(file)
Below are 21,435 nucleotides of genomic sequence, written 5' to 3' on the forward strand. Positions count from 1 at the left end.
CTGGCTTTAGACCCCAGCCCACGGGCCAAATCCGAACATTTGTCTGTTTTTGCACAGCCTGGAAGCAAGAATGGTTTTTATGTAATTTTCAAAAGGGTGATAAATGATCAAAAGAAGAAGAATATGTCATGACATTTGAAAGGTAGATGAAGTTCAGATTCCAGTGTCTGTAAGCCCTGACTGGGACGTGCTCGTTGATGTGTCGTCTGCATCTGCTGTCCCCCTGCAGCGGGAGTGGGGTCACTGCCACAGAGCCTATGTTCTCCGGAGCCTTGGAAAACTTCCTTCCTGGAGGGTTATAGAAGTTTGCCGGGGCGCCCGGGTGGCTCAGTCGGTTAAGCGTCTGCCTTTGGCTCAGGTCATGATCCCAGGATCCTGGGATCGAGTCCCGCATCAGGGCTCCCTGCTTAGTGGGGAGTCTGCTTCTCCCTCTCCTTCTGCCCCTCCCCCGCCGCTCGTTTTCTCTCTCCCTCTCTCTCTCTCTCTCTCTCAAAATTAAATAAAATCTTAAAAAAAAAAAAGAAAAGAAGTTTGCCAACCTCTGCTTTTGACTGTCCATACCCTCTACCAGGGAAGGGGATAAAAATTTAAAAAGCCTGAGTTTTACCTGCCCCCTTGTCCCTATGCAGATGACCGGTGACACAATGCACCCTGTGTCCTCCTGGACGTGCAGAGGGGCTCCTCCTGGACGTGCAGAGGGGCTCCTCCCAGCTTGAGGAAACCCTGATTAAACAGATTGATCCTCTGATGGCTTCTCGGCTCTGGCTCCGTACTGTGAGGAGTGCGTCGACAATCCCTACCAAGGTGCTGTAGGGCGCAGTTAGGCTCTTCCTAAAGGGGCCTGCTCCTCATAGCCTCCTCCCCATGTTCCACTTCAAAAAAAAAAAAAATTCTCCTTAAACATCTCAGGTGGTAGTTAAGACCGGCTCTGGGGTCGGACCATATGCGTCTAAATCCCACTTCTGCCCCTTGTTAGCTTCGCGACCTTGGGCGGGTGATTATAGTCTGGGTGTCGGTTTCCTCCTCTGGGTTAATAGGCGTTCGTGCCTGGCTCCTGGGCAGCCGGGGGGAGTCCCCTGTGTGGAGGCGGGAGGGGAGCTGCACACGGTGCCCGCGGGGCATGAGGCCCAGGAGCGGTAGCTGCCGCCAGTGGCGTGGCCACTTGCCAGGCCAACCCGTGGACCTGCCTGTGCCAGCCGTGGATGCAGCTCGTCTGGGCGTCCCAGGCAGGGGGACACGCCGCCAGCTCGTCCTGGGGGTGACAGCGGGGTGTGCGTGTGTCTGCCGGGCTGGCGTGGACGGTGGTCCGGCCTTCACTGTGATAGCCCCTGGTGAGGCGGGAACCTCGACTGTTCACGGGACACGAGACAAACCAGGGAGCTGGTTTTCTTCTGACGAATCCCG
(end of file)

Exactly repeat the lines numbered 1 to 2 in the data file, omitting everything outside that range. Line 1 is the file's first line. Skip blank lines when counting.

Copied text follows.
Below are 21,435 nucleotides of genomic sequence, written 5' to 3' on the forward strand. Positions count from 1 at the left end.
CTGGCTTTAGACCCCAGCCCACGGGCCAAATCCGAACATTTGTCTGTTTTTGCACAGCCTGGAAGCAAGAATGGTTTTTATGTAATTTTCAAAAGGGTGATAAATGATCAAAAGAAGAAGAATATGTCATGACATTTGAAAGGTAGATGAAGTTCAGATTCCAGTGTCTGTAAGCCCTGACTGGGACGTGCTCGTTGATGTGTCGTCTGCATCTGCTGTCCCCCTGCAGCGGGAGTGGGGTCACTGCCACAGAGCCTATGTTCTCCGGAGCCTTGGAAAACTTCCTTCCTGGAGGGTTATAGAAGTTTGCCGGGGCGCCCGGGTGGCTCAGTCGGTTAAGCGTCTGCCTTTGGCTCAGGTCATGATCCCAGGATCCTGGGATCGAGTCCCGCATCAGGGCTCCCTGCTTAGTGGGGAGTCTGCTTCTCCCTCTCCTTCTGCCCCTCCCCCGCCGCTCGTTTTCTCTCTCCCTCTCTCTCTCTCTCTCTCTCAAAATTAAATAAAATCTTAAAAAAAAAAAAGAAAAGAAGTTTGCCAACCTCTGCTTTTGACTGTCCATACCCTCTACCAGGGAAGGGGATAAAAATTTAAAAAGCCTGAGTTTTACCTGCCCCCTTGTCCCTATGCAGATGACCGGTGACACAATGCACCCTGTGTCCTCCTGGACGTGCAGAGGGGCTCCTCCTGGACGTGCAGAGGGGCTCCTCCCAGCTTGAGGAAACCCTGATTAAACAGATTGATCCTCTGATGGCTTCTCGGCTCTGGCTCCGTACTGTGAGGAGTGCGTCGACAATCCCTACCAAGGTGCTGTAGGGCGCAGTTAGGCTCTTCCTAAAGGGGCCTGCTCCTCATAGCCTCCTCCCCATGTTCCACTTCAAAAAAAAAAAAAATTCTCCTTAAACATCTCAGGTGGTAGTTAAGACCGGCTCTGGGGTCGGACCATATGCGTCTAAATCCCACTTCTGCCCCTTGTTAGCTTCGCGACCTTGGGCGGGTGATTATAGTCTGGGTGTCGGTTTCCTCCTCTGGGTTAATAGGCGTTCGTGCCTGGCTCCTGGGCAGCCGGGGGGAGTCCCCTGTGTGGAGGCGGGAGGGGAGCTGCACACGGTGCCCGCGGGGCATGAGGCCCAGGAGCGGTAGCTGCCGCCAGTGGCGTGGCCACTTGCCAGGCCAACCCGTGGACCTGCCTGTGCCAGCCGTGGATGCAGCTCGTCTGGGCGTCCCAGGCAGGGGGACACGCCGCCAGCTCGTCCTGGGGGTGACAGCGGGGTGTGCGTGTGTCTGCCGGGCTGGCGTGGACGGTGGTCCGGCCTTCACTGTGATAGCCCCTGGTGAGGCGGGAACCTCGACTGTTCACGGGACACGAGACAAACCAGGGAGCTGGTTTTCTTCTGACGAATCCCG